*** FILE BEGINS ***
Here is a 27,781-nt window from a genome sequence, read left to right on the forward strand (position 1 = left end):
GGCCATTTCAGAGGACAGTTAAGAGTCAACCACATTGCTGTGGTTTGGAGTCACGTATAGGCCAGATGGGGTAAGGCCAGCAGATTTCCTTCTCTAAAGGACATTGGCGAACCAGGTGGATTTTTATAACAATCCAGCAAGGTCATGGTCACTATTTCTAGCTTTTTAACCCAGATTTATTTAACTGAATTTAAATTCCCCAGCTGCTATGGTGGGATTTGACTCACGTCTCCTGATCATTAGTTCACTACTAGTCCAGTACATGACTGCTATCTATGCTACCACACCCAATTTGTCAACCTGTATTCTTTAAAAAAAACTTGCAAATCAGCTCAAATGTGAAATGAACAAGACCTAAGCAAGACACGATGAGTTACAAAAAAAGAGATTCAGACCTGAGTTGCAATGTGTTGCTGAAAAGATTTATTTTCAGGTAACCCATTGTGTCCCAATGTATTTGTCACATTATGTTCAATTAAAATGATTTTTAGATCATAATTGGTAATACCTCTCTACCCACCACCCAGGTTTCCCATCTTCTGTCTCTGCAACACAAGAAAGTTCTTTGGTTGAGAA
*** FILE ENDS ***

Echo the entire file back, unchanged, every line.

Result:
Here is a 27,781-nt window from a genome sequence, read left to right on the forward strand (position 1 = left end):
GGCCATTTCAGAGGACAGTTAAGAGTCAACCACATTGCTGTGGTTTGGAGTCACGTATAGGCCAGATGGGGTAAGGCCAGCAGATTTCCTTCTCTAAAGGACATTGGCGAACCAGGTGGATTTTTATAACAATCCAGCAAGGTCATGGTCACTATTTCTAGCTTTTTAACCCAGATTTATTTAACTGAATTTAAATTCCCCAGCTGCTATGGTGGGATTTGACTCACGTCTCCTGATCATTAGTTCACTACTAGTCCAGTACATGACTGCTATCTATGCTACCACACCCAATTTGTCAACCTGTATTCTTTAAAAAAAACTTGCAAATCAGCTCAAATGTGAAATGAACAAGACCTAAGCAAGACACGATGAGTTACAAAAAAAGAGATTCAGACCTGAGTTGCAATGTGTTGCTGAAAAGATTTATTTTCAGGTAACCCATTGTGTCCCAATGTATTTGTCACATTATGTTCAATTAAAATGATTTTTAGATCATAATTGGTAATACCTCTCTACCCACCACCCAGGTTTCCCATCTTCTGTCTCTGCAACACAAGAAAGTTCTTTGGTTGAGAA